Thanksgiving is coming! I've posted lots of alternative recommendations for Thanksgiving dinners (and sides!) over the years. Thanks to a big, odd chapter in House & Garden's New Cook Book (1967), this year we're going right for the stuffing.
Okay, admittedly, not all of these are designed for turkey. Farce Mirabelle may be intended more for a holiday goose or duckling than a turkey.
Still, they had me at the words "unusual dressing" followed up with canned plums, celery, and orange juice. Maybe this is an attempt to pair up the main course and the plum pudding?
Here's another that's not exactly designed for turkey, but good for goose or-- if you want it to look really holiday-appropriate-- stuffing into a pumpkin!
If you want to go fancy with squab or small game birds, the book offers Kenscoff Dressing:
Yes, this is from back when cookbooks wanted people to put cooked banana in everything, so it's a half-crouton, half-banana purée blend. Will the lime, rum, and Tabasco help? I'm not sure, but if you steer the discussion to politics, then nobody will pay attention to the food anyway.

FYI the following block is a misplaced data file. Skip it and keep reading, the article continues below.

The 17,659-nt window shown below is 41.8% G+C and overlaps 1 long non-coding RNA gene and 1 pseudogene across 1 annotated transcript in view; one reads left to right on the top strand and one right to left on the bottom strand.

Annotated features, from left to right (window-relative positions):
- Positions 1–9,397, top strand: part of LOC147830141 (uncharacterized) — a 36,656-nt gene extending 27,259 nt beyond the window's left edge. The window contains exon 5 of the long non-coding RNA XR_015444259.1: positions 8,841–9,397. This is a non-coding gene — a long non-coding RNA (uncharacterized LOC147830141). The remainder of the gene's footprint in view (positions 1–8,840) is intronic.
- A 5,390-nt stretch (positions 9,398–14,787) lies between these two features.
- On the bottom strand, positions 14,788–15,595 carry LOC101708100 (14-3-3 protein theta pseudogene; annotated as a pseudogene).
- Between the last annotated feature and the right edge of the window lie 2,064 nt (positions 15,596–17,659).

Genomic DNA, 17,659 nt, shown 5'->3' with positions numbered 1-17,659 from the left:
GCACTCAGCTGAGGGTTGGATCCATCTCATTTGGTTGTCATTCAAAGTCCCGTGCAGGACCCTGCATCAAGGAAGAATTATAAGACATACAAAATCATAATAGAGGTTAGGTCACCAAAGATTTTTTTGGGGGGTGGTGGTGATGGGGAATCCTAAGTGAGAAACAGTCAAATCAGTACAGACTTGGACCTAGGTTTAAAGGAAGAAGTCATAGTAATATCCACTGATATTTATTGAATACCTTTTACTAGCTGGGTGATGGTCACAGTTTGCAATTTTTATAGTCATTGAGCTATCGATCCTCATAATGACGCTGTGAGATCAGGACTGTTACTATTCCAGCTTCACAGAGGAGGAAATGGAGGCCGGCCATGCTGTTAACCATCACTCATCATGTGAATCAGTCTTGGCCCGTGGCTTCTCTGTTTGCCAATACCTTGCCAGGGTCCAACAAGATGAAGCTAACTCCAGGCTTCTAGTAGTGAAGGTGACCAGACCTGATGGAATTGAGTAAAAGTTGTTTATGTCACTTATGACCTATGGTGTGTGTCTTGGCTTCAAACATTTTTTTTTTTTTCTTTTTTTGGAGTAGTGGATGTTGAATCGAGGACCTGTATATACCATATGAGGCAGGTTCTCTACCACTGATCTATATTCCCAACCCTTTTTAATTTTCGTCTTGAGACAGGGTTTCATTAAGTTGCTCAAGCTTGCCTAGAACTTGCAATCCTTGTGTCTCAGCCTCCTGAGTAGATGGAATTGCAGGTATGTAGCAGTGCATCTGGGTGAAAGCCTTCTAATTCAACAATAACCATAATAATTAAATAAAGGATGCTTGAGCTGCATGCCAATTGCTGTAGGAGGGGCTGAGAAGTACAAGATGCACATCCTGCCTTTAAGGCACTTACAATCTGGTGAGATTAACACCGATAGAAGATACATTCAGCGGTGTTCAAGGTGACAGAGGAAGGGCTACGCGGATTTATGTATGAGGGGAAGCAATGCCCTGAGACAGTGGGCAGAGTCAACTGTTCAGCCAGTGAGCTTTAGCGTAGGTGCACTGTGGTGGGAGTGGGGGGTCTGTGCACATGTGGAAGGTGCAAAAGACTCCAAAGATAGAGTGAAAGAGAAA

If you're having Thanksgiving somewhere cold, Macadamia Stuffing transports dinner to Hawaii/ the deep south.
I don't see too many Macadamia nut/ baking-powder biscuit combos, but this does look a lot more like traditional stuffing than the others.
If you're the type who likes meat stuffed into other meat and can't afford a turducken, then Port-au-Prince Dressing might be the poor family's version.
I always thought dried fruits and shellfish were the primary divisive stuffing ingredients, but these stuffing recipes give families entirely new sets of ingredients to fight over. Still, fighting over the stuffing is better than listening to uncle Bill rant about tax rates. Happy Thanksgiving!